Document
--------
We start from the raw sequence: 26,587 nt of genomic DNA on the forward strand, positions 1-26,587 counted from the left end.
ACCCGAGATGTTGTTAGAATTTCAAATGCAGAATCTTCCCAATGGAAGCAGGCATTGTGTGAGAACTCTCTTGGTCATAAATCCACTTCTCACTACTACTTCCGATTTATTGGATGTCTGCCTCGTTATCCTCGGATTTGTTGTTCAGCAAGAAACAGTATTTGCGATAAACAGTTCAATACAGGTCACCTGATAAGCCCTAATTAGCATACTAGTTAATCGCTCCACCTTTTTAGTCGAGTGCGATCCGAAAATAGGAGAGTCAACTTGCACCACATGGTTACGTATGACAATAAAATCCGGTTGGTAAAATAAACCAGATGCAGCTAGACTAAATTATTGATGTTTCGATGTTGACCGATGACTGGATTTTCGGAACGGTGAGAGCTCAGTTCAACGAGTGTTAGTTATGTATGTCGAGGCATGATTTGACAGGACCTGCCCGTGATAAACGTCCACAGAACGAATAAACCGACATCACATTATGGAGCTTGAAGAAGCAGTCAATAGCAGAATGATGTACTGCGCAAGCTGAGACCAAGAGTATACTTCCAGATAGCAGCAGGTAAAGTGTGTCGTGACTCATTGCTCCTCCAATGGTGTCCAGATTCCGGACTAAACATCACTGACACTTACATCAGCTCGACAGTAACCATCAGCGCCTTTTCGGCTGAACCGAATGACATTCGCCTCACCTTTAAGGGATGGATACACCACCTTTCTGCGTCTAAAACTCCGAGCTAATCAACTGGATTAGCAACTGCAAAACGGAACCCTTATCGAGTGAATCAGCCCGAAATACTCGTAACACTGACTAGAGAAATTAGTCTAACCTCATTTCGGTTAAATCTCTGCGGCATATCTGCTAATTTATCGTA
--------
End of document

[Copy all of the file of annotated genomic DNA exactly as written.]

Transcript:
We start from the raw sequence: 26,587 nt of genomic DNA on the forward strand, positions 1-26,587 counted from the left end.
ACCCGAGATGTTGTTAGAATTTCAAATGCAGAATCTTCCCAATGGAAGCAGGCATTGTGTGAGAACTCTCTTGGTCATAAATCCACTTCTCACTACTACTTCCGATTTATTGGATGTCTGCCTCGTTATCCTCGGATTTGTTGTTCAGCAAGAAACAGTATTTGCGATAAACAGTTCAATACAGGTCACCTGATAAGCCCTAATTAGCATACTAGTTAATCGCTCCACCTTTTTAGTCGAGTGCGATCCGAAAATAGGAGAGTCAACTTGCACCACATGGTTACGTATGACAATAAAATCCGGTTGGTAAAATAAACCAGATGCAGCTAGACTAAATTATTGATGTTTCGATGTTGACCGATGACTGGATTTTCGGAACGGTGAGAGCTCAGTTCAACGAGTGTTAGTTATGTATGTCGAGGCATGATTTGACAGGACCTGCCCGTGATAAACGTCCACAGAACGAATAAACCGACATCACATTATGGAGCTTGAAGAAGCAGTCAATAGCAGAATGATGTACTGCGCAAGCTGAGACCAAGAGTATACTTCCAGATAGCAGCAGGTAAAGTGTGTCGTGACTCATTGCTCCTCCAATGGTGTCCAGATTCCGGACTAAACATCACTGACACTTACATCAGCTCGACAGTAACCATCAGCGCCTTTTCGGCTGAACCGAATGACATTCGCCTCACCTTTAAGGGATGGATACACCACCTTTCTGCGTCTAAAACTCCGAGCTAATCAACTGGATTAGCAACTGCAAAACGGAACCCTTATCGAGTGAATCAGCCCGAAATACTCGTAACACTGACTAGAGAAATTAGTCTAACCTCATTTCGGTTAAATCTCTGCGGCATATCTGCTAATTTATCGTA